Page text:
On a bleak, Norwegian night a young artist, Osvald Alving (Mark Quartley,) returns, broken, to his mother from Europe. He is diseased in both body and soul. He has lost the joy he felt to be alive, a joy which informed his work and his ideals. He will not find it again here; in the broken house he comes back to, while cold, spectral light stretches through the windows, the face of his debauched father who brought about Osvald’s inherited fate looms eternally over the action.
This is but one of the ‘ghosts’ which silently torment Ibsen’s characters, ever-present reminders of past lives gone wrong and of unasked for duties and responsibilities which prey on individuality and cause the good to suffer.
“What right do we have to happiness?” asks Pastor Manders (Patrick Drury,) rather we should embrace the “yoke of duty and obedience.” Those who rebel, whether for good or ill, are destined to be cursed along with their children and wives. Mrs Alving (Kelly Hunter) plans to open an orphanage in memory of her late husband to dispel the unsavoury rumours about herself and him once and for all, but not before the ghosts of her past can appear again to torment her.
With a diversely talented and highly-involving cast, a self-confessed devotion to and great amount of experience with Ibsen, a new translation by himself and a set created from Edvard Munch’s very own designs for a 1906 performance of Ghosts Stephen Unwin has created a powerfully realised interpretation of this behemoth of tragedy.
At the centre of the action on stage is Mrs Alving. Hers is the life originally torn asunder by the conflict between her duty and her own happiness, and her past actions the impetus for so much of the tragedy which befalls her family. Kelly Hunter creates a powerful Mrs Alving confident in her own opinion and ability who gradually unravels until she seems driven almost to madness, dancing between joy at the final appearance of the sun and terror at the terrible request asked of her by her only son.
While Osvald displays, at times, a cruel inability to return his mother’s love, Mrs Alving treats him with complete devotion, determined to preserve him for his innocence and guilt-ridden for whatever hand she might have had in his fate. Mark Quartley has a definite swagger as Osvald which sits well with his nihilistic and rebellious attitude.
Patrick Drury is fantastic as the self-involved Pastor Manders who openly admits and even prides himself upon his own repression of who he is while chastising others for allowing their own individuality to flourish. Drury is patronising when judging others, carrying an air of smug superiority as he forgives the fallen which matches well his position as a strict man of the cloth. His discomfort when confronted with his own temptations and his fear for his reputation while all else falls apart around him leaves a bitter taste in the mouth as we watch him distance himself from old friends in pursuit of his own ideals.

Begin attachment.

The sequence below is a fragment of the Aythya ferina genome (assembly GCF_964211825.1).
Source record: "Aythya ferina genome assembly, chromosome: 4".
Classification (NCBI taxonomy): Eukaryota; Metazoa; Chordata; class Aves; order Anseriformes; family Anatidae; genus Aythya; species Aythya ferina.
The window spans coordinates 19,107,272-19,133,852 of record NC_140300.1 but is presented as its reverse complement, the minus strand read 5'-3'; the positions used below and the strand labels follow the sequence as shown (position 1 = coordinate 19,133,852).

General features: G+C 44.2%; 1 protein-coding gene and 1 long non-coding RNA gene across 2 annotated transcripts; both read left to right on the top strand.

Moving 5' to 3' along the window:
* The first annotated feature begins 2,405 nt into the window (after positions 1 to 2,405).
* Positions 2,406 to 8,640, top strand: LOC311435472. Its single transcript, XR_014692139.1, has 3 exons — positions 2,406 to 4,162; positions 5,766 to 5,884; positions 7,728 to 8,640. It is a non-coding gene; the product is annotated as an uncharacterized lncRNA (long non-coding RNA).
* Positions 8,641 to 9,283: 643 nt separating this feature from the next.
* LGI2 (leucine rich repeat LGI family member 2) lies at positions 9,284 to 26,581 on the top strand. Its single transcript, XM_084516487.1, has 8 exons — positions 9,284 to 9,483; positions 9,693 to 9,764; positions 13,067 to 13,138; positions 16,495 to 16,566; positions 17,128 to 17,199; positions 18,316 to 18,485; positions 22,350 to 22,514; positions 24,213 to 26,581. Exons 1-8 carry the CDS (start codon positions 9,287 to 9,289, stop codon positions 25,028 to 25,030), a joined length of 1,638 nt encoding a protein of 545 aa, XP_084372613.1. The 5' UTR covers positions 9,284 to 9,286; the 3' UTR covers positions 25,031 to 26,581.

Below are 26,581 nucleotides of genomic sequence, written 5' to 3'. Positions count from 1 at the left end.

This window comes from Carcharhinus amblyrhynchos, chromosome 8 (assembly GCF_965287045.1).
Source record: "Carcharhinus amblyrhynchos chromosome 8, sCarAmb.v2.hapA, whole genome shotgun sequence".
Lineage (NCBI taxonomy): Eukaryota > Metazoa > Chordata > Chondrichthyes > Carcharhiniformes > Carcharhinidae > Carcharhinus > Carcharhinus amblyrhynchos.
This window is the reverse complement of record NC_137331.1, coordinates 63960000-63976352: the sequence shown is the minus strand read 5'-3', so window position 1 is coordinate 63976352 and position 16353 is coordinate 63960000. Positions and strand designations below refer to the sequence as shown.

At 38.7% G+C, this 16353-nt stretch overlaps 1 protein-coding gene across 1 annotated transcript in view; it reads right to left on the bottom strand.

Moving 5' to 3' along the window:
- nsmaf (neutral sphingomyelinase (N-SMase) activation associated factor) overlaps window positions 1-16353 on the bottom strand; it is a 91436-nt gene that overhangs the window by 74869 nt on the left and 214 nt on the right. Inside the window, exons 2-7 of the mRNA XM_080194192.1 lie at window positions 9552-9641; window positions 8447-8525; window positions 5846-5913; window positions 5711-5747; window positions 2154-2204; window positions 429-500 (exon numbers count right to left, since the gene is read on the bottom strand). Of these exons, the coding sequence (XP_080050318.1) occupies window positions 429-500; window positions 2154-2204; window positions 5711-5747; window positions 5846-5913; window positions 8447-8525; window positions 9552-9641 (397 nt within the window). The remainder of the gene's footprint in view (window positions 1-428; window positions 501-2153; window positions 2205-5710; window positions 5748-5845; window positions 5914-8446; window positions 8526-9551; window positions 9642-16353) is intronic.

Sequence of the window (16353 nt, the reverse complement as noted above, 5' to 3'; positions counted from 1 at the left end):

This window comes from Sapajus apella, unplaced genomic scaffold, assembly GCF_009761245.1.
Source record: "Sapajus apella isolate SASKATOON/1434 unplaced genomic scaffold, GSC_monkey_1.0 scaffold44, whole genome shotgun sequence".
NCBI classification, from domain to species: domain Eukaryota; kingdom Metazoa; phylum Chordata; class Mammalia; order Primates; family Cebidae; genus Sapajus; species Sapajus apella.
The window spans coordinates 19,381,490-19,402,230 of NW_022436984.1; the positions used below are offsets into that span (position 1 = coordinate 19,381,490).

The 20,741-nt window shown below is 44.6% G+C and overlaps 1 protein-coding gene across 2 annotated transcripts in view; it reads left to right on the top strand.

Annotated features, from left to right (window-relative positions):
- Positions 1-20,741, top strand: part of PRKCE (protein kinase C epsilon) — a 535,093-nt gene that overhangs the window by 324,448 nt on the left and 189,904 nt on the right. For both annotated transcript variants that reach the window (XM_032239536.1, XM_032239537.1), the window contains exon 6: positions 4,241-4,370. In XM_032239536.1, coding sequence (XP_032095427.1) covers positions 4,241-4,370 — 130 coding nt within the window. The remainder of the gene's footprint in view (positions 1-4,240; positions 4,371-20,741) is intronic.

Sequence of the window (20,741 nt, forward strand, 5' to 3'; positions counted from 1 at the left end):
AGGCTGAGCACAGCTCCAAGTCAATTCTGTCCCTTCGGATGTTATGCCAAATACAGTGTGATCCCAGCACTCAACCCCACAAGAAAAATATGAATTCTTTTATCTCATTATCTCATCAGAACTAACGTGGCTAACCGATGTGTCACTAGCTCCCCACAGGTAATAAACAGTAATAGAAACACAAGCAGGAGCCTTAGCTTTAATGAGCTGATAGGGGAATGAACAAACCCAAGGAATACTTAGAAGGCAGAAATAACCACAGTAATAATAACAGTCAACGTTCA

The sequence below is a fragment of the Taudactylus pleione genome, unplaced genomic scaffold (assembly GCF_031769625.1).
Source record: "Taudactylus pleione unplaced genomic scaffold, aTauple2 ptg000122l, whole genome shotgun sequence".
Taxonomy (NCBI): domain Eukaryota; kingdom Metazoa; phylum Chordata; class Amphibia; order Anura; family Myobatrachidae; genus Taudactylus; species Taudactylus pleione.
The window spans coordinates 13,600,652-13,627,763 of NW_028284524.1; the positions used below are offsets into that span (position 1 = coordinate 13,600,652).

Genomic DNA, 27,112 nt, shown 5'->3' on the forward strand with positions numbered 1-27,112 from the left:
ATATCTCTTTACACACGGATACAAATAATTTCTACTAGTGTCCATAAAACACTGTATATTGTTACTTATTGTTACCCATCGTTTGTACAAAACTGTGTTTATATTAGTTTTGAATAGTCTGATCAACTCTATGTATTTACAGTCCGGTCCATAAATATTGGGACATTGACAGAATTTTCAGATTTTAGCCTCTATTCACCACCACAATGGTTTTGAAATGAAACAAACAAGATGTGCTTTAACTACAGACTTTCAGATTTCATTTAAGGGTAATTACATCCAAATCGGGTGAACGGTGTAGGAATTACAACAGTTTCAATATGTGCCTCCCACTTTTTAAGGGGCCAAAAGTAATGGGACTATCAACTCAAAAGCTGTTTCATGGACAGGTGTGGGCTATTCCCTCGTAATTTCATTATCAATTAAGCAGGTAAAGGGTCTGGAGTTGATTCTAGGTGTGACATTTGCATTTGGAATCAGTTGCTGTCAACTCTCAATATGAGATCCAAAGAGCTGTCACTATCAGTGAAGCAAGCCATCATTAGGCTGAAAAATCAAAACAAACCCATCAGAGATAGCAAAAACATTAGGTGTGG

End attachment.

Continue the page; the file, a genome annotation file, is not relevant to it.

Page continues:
Pip Donaghy brings a strange and sad humour to the opportunistic Engstrand through his delivery and physical presence on the stage as he begs and bows to his superiors, all the while designing new ways to live off the ignorance and suffering of others, highlighting the tendency for men to overlook their significant doubts about other men while damning the small sins of ‘fallen’ women. Only Engstrand’s daughter, Regina (Florence Hall,) can see clearly through his lies. Both characters are played with Scottish accents, drawing a line between both the different social classes and also those destined to live and die by the curse of the ghosts and those who still have the means to escape it, and eventually do.
Although a new translation, there was little that was ‘new’ about the performance which seemed particularly significant. The strange humour could, at times, break the spell of social realism presented to us which is such a major part of Ibsen’s work.
The set too, while in furniture and layout largely the same as Munch’s designs, did little to recreate the sordid browns, yellows and greens of the originals, instead settling on a cold grey which largely failed to catch the eye, save for the powerful figure of Mr Alving which hovered above the fireplace.
Ibsen always feels fresh in his subject matter, his honesty about human nature here paints a very real picture of a family in collapse right in front of us and reminds us of a conflict which still exists between who we are and who society wants us to be. Despite an exemplary cast and a definite and careful eye for detail, there was little to make Simon Unwin’s interpretation rise above the many other great productions of this most tragic and powerful of works.